Contested Imaginations of Darjeeling – Gorkhaland as an “Alternative Geography”

Miriam Bishokarma, University of Zürich

Since its independence the Indian nation state has been in a process of reorganizing its internal administrative boundaries. This so-called state-reorganization process is often described as an expression of the inherent tensions between a pan-Indian ideal on the one hand, and demands of ethnic and regional groups for more autonomy, on the other. Research on these ethno-regional movements has so far mainly focused on the role of ethnicity, identity, and developmental demands within these movements. Yet, space and territorial aspects and demands or these movements were neglected. By viewing these ethno-regional movements basically as expressions of contestations about and in space, I aim to identify the conflicting imaginations of borders, boundaries and affiliations of the claimed territories, including contested ideas about the functions that these areas attain for different groups and actors. These imaginations are part of an attempt to establish an alternative geography of the claimed territory.

Such a contested space is the region of Darjeeling and its adjoining areas of Dooars and Terai in northern West Bengal, where the so called “Gorkhas” are struggling for a separate state of “Gorkhaland”. The struggle over territory does thereby also reflect a struggle over political spaces of participation, and over spaces of identity and re-cognition as Indian citizens.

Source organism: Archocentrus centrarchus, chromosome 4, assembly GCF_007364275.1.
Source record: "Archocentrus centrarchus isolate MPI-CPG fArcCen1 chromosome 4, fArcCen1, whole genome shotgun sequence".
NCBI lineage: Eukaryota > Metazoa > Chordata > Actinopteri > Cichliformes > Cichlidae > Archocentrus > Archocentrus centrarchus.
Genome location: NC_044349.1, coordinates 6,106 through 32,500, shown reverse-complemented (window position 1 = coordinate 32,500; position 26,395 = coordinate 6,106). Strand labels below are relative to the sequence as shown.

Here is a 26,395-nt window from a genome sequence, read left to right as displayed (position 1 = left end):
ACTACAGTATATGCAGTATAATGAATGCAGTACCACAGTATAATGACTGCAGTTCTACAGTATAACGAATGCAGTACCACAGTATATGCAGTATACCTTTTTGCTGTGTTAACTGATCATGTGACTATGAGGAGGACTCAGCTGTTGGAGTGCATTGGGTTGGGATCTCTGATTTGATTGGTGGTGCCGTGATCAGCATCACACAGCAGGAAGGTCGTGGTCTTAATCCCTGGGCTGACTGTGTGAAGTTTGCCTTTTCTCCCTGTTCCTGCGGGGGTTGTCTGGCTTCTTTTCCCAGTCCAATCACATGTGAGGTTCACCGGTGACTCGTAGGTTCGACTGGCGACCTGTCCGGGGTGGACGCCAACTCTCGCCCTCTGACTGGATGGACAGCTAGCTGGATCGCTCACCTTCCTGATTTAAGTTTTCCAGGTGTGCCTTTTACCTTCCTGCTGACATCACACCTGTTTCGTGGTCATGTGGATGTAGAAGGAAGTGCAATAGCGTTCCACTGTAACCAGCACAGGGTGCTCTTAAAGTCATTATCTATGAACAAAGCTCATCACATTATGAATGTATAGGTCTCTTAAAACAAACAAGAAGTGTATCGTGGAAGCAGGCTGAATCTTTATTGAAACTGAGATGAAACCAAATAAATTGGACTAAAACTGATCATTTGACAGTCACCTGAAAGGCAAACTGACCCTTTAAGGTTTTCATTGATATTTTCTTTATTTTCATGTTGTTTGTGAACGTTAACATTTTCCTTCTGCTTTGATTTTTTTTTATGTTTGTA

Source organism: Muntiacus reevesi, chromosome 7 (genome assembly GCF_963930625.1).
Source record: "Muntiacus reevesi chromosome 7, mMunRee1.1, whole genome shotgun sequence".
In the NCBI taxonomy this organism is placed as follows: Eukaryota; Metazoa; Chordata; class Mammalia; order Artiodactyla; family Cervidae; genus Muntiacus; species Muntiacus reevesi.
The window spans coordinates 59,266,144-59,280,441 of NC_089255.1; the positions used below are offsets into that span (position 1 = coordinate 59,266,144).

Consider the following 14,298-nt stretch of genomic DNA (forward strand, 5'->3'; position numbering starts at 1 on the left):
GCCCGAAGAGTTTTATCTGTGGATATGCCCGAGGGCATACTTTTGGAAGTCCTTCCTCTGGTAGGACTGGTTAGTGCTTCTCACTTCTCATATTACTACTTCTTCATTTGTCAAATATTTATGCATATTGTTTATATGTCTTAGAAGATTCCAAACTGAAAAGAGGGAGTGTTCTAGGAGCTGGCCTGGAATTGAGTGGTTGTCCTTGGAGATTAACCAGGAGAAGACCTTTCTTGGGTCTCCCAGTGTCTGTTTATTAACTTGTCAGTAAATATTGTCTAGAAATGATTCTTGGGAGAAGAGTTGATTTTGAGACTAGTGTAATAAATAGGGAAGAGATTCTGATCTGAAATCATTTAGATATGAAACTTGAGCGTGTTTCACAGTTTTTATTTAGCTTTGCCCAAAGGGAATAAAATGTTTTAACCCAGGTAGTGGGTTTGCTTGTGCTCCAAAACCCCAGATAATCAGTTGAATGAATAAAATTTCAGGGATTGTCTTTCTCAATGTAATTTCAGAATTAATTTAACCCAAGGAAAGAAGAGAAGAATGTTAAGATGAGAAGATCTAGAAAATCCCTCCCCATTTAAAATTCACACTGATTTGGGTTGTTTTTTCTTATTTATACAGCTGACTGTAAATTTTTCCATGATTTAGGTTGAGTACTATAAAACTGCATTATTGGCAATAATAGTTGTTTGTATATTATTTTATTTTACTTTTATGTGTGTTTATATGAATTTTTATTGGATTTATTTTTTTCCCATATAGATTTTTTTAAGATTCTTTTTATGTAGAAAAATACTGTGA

An important aspect of these contested spaces are geographical imaginations, referring to normative constructions, inventions and representations of geographical space beyond a physical territory.

In my presentation I want to elucidate how various actors construct these imaginative geographies of Darjeeling, Dooars, and Terai in order to legitimize their claims on the territory. These imaginations can be strategic, and are often deeply rooted in selective accounts of Darjeeling’s history, present, and future. The antagonists include i.e. various parties demanding Gorkhaland, also nationalist outfits in Nepal, claiming Darjeeling as part of Greater Nepal, Adivasis, claiming 6th schedule status for the region, and the state. Their imaginations are not only used as frames to legitimize demands, and to mobilize political support, but also create a kind of Utopia, an invented space that is yet to become reality.

This space-related perspective focusing on geographical imaginations enhances the understanding of ethno-regionalism in India.